Using restrictions to find freedom

Saul Nadoff

By Rasheed Clarke

Saul Nadoff uses a strict dietary regimen to manage Crohn’s disease, and when he couldn’t find snacks that suited his diet, he made his own. Then he made a company.
Stomach pains were the first clue that something was wrong with Saul Nadoff. It was 2004, and then-16-year-old Saul was diagnosed with Crohn’s disease. Beyond just stomach pain, the inflammatory bowel disease can cause internal bleeding, nausea, fever, fatigue, and frequent, urgent bowel movements.
While there are different options for treating the chronic disease, Saul sought a dietary plan that would quell his symptoms. Finding the foods that agreed with his body while still fulfilling his nutritional needs was a lengthy process, but Saul did eventually map out a diet that worked for him, and he followed it to a tee for a decade.
“The way I keep my Crohn’s under control is through a very strict diet. Gluten-free, soy-free, no added sugars, dairy-free, nothing too processed,” says Saul. “Being on this diet required me to prepare all my foods at home. It was very difficult to stay disciplined with my dietary needs while doing normal activities like going to family gatherings or going out to eat.”
Finding snacks at the supermarket that suited his highly specific dietary restrictions also proved difficult for Saul, so he got to work in his kitchen. After creating a few snack bars that worked for him, Saul saw an opportunity to help others who may also be diet-conscious, and the Freedom Bar was born.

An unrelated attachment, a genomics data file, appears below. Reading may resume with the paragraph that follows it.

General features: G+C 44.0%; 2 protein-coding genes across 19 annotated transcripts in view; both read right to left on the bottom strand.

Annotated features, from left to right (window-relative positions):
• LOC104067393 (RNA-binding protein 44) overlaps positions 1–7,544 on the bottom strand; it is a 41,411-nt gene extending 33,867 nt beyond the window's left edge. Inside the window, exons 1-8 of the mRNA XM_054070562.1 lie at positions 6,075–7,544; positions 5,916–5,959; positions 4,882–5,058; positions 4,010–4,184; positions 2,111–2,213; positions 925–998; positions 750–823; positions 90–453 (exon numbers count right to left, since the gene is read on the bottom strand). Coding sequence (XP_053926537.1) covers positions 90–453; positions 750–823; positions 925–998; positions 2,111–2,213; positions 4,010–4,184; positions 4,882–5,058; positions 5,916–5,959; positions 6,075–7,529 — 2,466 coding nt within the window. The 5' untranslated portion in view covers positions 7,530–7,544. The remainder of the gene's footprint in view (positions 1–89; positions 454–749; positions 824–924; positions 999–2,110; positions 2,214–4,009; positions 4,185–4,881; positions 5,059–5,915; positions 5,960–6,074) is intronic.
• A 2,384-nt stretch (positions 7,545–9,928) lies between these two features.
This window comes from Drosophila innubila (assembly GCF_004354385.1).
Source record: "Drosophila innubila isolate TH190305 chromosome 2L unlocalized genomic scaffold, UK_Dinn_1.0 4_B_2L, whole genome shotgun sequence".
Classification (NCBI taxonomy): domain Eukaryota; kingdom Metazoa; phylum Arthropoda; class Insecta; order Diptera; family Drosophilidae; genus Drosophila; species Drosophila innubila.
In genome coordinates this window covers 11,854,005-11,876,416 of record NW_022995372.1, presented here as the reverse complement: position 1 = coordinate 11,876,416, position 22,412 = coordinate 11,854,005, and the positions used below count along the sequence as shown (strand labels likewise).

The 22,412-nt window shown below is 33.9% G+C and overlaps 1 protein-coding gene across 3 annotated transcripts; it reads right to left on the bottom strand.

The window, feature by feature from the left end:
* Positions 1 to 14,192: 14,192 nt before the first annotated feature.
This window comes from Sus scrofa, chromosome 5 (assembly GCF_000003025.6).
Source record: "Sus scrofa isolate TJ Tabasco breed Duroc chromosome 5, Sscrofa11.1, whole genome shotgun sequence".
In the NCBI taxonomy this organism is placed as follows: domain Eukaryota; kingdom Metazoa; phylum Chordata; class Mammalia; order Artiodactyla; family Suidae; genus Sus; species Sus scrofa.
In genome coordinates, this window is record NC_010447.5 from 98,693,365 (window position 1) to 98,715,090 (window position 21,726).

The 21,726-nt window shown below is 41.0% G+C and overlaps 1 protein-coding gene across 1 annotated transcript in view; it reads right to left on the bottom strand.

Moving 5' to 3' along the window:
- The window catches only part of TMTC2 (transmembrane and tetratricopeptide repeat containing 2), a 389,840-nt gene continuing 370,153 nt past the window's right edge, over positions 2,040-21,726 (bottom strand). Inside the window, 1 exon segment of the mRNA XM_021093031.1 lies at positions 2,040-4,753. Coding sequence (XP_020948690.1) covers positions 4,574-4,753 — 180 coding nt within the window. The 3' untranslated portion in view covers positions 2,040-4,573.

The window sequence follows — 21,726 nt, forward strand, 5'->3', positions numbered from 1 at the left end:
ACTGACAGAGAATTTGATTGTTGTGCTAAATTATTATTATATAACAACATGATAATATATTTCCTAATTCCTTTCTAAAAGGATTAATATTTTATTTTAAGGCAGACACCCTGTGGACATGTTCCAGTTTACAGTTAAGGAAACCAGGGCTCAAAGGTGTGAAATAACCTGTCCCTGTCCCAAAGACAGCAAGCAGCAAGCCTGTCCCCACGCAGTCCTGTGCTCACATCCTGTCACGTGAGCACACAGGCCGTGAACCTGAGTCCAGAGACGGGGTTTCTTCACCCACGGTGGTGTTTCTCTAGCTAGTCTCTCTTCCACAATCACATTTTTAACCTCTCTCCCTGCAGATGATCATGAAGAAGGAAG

“The most important aspect in formulating Freedom Bars was to keep the bars all-natural. They have as few as four or five ingredients. I feel confident the bars can provide people with healthy options in their diet, without feeling restricted,” says Saul.
Up until the summer of 2018, Saul was making Freedom Bars by himself. He rented a warehouse, bought production and packing machinery, and used trial and error to establish a process to make the bars efficiently.
Then sales started to pick up, and he turned production over to a larger company to meet the increased demand.  Now with heightened capacity, Saul hopes to bring to market other snacks that he and his wife formulated from their home in Toronto.
Saul still manages his Crohn’s disease through adherence to the diet that works for him, but he’s also recognized the important role mental health plays in maintaining the upper hand on the disease.
“No matter what diet someone may follow, it’s important to watch what you eat. We need to power our body with the proper fuel,” he says. “And our minds have a tremendous connection with our bodies, so I have worked lots on stress management.”
For someone newly diagnosed with Crohn’s disease or ulcerative colitis, Saul has one piece of advice:
“Don’t forget that that the foods we eat and the thoughts we think have a tremendous impact on how we feel. Do not ever downplay that.”


  • Canada has among the highest incidence rates of Crohn's and colitis in the world.
  • 1 in 140 Canadians lives with Crohn’s or colitis.
  • Families new to Canada are developing these diseases for the first time.
  • Incidence of Crohn’s in Canadian kids under 10 has doubled since 1995.
  • People are most commonly diagnosed before age 30.

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